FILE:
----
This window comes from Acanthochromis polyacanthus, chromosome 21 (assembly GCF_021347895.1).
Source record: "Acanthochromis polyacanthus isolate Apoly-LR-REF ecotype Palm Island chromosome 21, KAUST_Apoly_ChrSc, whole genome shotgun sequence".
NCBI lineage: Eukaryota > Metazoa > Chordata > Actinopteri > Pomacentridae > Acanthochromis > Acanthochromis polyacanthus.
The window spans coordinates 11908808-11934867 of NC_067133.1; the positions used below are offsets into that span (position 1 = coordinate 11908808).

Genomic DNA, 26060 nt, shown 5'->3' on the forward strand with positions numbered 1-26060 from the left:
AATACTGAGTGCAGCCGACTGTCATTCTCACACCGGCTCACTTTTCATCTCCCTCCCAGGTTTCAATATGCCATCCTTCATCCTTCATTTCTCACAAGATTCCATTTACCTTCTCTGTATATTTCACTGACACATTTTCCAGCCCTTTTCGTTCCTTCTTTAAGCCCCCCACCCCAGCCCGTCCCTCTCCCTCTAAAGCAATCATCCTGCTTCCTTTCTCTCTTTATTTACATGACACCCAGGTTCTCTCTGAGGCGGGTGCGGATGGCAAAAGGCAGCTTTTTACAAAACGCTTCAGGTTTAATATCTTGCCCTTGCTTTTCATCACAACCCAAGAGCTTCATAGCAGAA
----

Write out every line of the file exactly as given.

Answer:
This window comes from Acanthochromis polyacanthus, chromosome 21 (assembly GCF_021347895.1).
Source record: "Acanthochromis polyacanthus isolate Apoly-LR-REF ecotype Palm Island chromosome 21, KAUST_Apoly_ChrSc, whole genome shotgun sequence".
NCBI lineage: Eukaryota > Metazoa > Chordata > Actinopteri > Pomacentridae > Acanthochromis > Acanthochromis polyacanthus.
The window spans coordinates 11908808-11934867 of NC_067133.1; the positions used below are offsets into that span (position 1 = coordinate 11908808).

Genomic DNA, 26060 nt, shown 5'->3' on the forward strand with positions numbered 1-26060 from the left:
AATACTGAGTGCAGCCGACTGTCATTCTCACACCGGCTCACTTTTCATCTCCCTCCCAGGTTTCAATATGCCATCCTTCATCCTTCATTTCTCACAAGATTCCATTTACCTTCTCTGTATATTTCACTGACACATTTTCCAGCCCTTTTCGTTCCTTCTTTAAGCCCCCCACCCCAGCCCGTCCCTCTCCCTCTAAAGCAATCATCCTGCTTCCTTTCTCTCTTTATTTACATGACACCCAGGTTCTCTCTGAGGCGGGTGCGGATGGCAAAAGGCAGCTTTTTACAAAACGCTTCAGGTTTAATATCTTGCCCTTGCTTTTCATCACAACCCAAGAGCTTCATAGCAGAA